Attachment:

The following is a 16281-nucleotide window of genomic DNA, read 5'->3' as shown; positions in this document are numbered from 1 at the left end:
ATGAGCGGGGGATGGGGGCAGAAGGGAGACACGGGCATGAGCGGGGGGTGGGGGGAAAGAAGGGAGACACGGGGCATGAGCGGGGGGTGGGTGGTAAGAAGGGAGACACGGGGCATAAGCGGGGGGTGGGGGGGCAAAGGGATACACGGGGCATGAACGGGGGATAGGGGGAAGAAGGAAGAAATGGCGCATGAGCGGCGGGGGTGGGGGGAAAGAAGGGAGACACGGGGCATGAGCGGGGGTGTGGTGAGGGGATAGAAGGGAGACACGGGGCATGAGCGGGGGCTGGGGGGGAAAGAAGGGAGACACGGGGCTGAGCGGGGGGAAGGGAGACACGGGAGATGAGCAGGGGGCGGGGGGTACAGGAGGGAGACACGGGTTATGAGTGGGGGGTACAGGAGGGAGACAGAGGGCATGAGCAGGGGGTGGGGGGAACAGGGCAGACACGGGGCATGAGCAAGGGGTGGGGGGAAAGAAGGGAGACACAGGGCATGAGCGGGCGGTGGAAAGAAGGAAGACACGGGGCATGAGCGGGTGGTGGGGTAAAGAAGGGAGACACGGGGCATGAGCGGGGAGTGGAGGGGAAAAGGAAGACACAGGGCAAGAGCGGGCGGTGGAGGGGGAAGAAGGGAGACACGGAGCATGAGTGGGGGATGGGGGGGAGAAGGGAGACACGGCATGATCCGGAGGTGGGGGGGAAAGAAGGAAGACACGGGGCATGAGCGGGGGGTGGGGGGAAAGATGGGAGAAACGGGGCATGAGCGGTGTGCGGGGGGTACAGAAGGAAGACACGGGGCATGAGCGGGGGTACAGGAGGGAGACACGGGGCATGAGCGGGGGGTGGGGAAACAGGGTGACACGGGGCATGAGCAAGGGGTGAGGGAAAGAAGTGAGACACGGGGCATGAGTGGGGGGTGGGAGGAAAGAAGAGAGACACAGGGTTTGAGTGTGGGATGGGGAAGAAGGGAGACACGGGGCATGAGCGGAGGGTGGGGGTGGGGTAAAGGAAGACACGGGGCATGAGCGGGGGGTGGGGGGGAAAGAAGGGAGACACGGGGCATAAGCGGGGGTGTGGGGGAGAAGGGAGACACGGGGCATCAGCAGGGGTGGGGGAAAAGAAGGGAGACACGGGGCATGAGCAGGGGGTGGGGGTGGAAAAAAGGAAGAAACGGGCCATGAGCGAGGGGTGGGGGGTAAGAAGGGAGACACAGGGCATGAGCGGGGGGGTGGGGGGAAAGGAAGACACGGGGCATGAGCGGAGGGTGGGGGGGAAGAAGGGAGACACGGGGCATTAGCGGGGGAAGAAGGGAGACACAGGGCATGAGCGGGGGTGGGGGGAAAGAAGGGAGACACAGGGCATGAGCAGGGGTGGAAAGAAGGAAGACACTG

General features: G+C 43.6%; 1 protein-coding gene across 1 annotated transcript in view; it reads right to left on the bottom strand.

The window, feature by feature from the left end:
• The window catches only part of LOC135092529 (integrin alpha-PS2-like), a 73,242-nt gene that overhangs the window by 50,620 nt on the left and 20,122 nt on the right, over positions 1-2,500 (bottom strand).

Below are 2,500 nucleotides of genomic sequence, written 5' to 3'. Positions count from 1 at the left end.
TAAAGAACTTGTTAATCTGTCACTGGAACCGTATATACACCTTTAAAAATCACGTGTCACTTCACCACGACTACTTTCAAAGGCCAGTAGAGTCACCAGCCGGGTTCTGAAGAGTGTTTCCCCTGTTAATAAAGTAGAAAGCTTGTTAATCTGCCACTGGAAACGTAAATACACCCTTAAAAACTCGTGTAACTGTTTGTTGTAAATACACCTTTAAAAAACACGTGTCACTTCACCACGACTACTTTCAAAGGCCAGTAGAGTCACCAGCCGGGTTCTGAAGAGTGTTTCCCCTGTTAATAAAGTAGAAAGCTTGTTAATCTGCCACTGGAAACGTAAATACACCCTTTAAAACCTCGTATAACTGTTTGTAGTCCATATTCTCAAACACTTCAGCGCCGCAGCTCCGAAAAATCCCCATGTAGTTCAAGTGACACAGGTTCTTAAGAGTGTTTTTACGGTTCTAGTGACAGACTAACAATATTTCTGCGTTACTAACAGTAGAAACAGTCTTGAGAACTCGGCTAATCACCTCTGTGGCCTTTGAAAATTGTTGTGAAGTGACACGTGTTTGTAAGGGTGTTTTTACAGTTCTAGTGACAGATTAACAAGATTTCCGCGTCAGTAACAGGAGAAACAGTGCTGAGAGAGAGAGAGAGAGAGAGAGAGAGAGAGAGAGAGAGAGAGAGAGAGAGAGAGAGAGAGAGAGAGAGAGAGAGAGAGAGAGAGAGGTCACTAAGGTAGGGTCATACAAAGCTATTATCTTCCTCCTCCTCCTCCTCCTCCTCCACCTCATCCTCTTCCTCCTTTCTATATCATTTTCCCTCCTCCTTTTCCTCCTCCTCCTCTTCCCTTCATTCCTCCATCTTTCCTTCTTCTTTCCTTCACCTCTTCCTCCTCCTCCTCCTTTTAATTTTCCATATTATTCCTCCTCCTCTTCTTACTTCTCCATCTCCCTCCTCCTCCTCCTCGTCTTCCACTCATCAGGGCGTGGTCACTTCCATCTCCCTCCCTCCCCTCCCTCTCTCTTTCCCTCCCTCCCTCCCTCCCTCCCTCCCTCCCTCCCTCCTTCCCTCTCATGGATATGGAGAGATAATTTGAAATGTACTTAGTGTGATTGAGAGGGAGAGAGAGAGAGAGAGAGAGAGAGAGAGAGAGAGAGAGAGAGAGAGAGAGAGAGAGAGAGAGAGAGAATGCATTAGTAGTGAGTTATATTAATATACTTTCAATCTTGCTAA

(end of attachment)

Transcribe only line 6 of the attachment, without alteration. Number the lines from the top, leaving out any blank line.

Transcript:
Below are 2,500 nucleotides of genomic sequence, written 5' to 3'. Positions count from 1 at the left end.